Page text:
What Adverse Actions Might Be Used Against Whistleblowers?

Employees often try to do what they can to ensure that their employer is a successful company. In some cases, the employees might be put in a position that makes them aware that the employer is acting in an illegal manner. That realization puts the employee at a crossroads of sorts. The employee has to either report the illegal actions or keep their mouth shut. If the employee options to report the actions, they might end up facing retaliatory actions from the employer; however, retaliation in response to whistleblowing is illegal.

What are some retaliatory actions that employers take against whistleblowers?

Employers might take a variety of negative actions against the whistleblower. The employer might reduce pay, cut hours, deny benefits or demote the whistleblower. In some cases, the employer might try to issue new policies that are meant to punish the whistleblower. In other cases, the employer might get the employee blacklisted, reassigned to a less desirable position or deny the whistleblower a promotion. All of those actions are illegal if they are in response to the report by the whistleblower.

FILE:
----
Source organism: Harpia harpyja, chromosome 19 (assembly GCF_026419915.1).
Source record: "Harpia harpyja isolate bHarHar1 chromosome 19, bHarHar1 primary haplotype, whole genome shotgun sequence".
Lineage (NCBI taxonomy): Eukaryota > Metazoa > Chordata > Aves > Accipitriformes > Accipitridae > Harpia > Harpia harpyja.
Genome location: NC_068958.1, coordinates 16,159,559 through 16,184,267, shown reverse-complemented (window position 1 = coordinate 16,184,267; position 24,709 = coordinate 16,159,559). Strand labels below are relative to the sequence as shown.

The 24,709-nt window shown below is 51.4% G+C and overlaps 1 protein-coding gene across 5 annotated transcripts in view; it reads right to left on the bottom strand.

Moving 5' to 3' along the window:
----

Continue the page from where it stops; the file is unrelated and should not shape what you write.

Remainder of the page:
How can a whistleblower handle retaliatory actions?

Whistleblowers can file complaints against the employer for the retaliatory actions. These complaints must be filed in a timely manner. The time limit for filing complaints starts at the time of the retaliatory action. The exact amount of time varies according to the situation, but the time limit is anywhere from 30 days to 180 days. For example, complaints associated with the Clean Air Act have a limit of 30 days, but complaints associated with the Seaman’s Protection Act have a limit of 180 days.

You may have more options available to you. Exploring all your options can help you determine how to handle your situation.

Source: Occupational Health and Safety Administration, “Your Rights as a Whistleblower,” accessed Aug. 10, 2015